Apple adopted a multi-channel distribution approach for mainly three reasons:
1. Reduce pressure from buyers that could negatively affect margin.
2. Have more control in order to ensure a buying experience in line with
products standards of quality.
3. Reach high visibility.

4-1 Competitive pressure.

As many computer and consumer electronics manufacture Apple is exposed to heavy
pressure from large retailers and wholesalers. Although the company has a very
strong brand and well differentiated products the retailer has still a lot of power on
exposition, promotion customer service. A selective and differentiated distribution
helps to reduce the bargaining power of buyers.

The On-line shops are useful as a showcase for the company’s product, but it is
mainly used by people who already owns a Mac and that do not need to try the
computer because they already know how it works. They are more attracted by the
possible customization and by the wide selection of peripherals and accessories that
the website offers. For example it is possible to choose some components of a PC
and have a personalized write engraved on the back of an iPod and ask for a gift box;
moreover only through the On-line store it is possible to redeem gift voucher. At
their heart, the On-line shops are more a service to its customer, than a competitor to
large e-commerce website, like Amazon and eBay, which have a pricing strategy far
more aggressive.

Although having being pretty selective in the past, today Apple is far more open to
large mass retailer than it was in the ‘80s, when only authorized dealers were allowed
to sell their product. It was decided to jump in for taking advantage of the large
amount of traffic generated by large retailers. Since 95% of those who are going to
buy a computer didn’t even consider a Mac a presence in the place where most
people buy electronic was essential. However this strategy presented more than a
challenge.

Big retailers are used to deal with big OEMs don’t have the will and the capacity of
providing a comfortable buying environment. Mac were stored on the shelves with
other computers and the small range of products (3 desktops and 2 notebooks) almost
disappeared within the vast assortment of big shops. They were not getting the
exposure they needed and the low knowledge level was a barrier for those curious
the try the machines. In 2000 Apple realized that retailers were damaging the
relationship with its customers, at a time when the company was being heavily
pressured by Dell’s direct distribution model. Not only: this dramatically reduced the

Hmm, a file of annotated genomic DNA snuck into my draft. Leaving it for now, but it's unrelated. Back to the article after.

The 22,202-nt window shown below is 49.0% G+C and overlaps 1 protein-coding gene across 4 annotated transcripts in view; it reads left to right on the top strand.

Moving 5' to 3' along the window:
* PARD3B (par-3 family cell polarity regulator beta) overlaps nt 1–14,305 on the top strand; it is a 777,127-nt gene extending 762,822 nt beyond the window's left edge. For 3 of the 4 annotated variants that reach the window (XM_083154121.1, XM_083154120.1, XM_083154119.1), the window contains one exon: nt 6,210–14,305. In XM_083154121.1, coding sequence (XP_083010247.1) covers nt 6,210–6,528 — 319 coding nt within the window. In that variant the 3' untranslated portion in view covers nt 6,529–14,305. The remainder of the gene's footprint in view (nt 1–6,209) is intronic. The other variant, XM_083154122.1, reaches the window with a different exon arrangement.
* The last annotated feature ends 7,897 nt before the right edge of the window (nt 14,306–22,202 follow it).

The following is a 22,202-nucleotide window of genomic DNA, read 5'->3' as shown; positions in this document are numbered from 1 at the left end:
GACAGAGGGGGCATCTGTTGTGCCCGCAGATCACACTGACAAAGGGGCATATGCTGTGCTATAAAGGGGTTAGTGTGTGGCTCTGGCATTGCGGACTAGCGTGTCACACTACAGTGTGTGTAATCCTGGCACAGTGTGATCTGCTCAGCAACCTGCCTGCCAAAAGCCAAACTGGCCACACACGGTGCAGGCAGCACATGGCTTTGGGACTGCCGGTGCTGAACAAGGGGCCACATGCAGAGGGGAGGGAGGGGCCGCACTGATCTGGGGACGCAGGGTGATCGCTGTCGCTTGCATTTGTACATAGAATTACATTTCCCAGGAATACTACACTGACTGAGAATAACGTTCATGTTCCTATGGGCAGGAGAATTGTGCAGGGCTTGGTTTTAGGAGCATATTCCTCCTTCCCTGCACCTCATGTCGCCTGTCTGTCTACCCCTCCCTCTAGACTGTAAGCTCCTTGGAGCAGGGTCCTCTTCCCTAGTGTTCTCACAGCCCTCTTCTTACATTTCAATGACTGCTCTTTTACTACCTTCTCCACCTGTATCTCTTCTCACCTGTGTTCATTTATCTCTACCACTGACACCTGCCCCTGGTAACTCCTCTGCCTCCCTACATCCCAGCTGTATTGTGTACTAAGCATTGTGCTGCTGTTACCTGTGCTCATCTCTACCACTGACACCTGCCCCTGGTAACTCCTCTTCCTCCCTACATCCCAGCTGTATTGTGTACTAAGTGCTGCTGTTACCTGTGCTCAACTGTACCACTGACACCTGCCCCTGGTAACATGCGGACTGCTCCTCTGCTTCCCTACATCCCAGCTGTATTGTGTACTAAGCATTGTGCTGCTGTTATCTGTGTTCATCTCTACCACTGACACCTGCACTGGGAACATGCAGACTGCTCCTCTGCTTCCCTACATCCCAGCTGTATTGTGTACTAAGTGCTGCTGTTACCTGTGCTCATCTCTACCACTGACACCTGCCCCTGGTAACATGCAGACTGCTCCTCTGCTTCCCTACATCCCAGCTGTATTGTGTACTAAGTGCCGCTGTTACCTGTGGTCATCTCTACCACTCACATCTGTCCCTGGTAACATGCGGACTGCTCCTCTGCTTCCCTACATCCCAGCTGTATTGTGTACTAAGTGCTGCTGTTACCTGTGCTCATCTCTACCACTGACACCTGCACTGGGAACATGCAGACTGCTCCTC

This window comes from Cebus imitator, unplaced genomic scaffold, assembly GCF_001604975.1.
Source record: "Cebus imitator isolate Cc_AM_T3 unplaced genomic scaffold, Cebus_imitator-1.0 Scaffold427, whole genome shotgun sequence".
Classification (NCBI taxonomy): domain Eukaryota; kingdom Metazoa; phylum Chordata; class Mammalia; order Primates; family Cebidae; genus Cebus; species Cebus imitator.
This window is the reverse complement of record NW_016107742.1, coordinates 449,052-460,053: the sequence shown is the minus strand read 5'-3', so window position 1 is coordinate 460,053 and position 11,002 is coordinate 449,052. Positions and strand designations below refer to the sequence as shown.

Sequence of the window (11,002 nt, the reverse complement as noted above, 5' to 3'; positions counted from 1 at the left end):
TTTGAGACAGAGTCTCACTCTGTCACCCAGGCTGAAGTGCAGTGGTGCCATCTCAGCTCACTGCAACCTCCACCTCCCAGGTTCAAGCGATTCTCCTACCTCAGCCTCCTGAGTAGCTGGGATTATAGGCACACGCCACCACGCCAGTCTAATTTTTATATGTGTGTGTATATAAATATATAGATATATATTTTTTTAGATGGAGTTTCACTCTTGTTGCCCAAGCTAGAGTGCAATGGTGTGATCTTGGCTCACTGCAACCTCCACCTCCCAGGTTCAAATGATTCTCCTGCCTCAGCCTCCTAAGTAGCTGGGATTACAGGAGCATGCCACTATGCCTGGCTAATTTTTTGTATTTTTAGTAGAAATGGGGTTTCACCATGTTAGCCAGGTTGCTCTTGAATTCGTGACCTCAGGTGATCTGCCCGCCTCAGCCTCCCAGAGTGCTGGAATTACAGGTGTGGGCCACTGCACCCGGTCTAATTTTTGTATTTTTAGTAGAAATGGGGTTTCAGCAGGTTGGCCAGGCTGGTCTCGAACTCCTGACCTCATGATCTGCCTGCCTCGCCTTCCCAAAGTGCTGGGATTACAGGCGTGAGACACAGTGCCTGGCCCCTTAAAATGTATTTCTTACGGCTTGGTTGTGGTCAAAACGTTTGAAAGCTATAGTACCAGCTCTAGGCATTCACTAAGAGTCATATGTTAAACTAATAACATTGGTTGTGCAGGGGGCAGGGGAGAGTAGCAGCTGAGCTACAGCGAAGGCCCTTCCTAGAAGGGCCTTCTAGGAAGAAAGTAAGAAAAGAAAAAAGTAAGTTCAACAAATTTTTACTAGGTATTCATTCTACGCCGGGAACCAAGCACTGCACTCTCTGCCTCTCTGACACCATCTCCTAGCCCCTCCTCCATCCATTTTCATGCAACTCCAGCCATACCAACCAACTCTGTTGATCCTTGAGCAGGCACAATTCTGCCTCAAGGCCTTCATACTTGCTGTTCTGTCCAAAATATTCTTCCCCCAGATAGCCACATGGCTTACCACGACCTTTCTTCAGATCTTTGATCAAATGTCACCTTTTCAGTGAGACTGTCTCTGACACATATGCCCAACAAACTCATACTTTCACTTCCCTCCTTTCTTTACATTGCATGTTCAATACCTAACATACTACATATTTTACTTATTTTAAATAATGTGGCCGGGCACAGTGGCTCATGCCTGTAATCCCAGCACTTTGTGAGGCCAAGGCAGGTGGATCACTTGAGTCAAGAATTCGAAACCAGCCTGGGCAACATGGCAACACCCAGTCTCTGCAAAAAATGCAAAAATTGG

possibilities for a significant user base expansion, since it was not possible to explain
the possibilities of a Mac to customers used to see Apple as a something exotic,
aimed mostly for computer geeks. Dell had a much better control of its relationship
with customers and Apple had to take countermeasures.

Apple: An overview on the company’s distribution strategies

3 An overview on the company’s distribution strategies

Apple sells its products worldwide through its on-line stores, its retail stores, its
direct sales force and third-party wholesalers, and value added resellers. Historically
the company was used to rely on a network of authorized dealers that served both
consumer and business customers and that provided customer care as well. They
tried to make sure that resellers were highly committed, well trained and focused on
sale. They wanted to provide an high quality service and were always very selective
and avoided mass market retailer, like Wal-Mart and Target.

During the ‘90s Apple begun to sell also through large retail chains and reached
agreements with Sears and CompUSA, two large outlet chains. There was the need to
get an higher visibility and the success of products like iPod, suggested a more mass
oriented approach. However the exposure they got was low and the service level
terrible. Moreover, staff in the outlet had an incentive to steer customers towards
Toshiba and HP products because these companies adopted a very aggressive
incentive strategy and paid a large bonus for every PC sold.

Apple decided to try with store-within-store concept. They built dedicated stands
within shops, with large posters, marketing materials and displayed computers that
were served by retailer’s staff. It didn’t work. Once again the salesmen were not
trained, nor motivated and Apple’s small product range didn’t received enough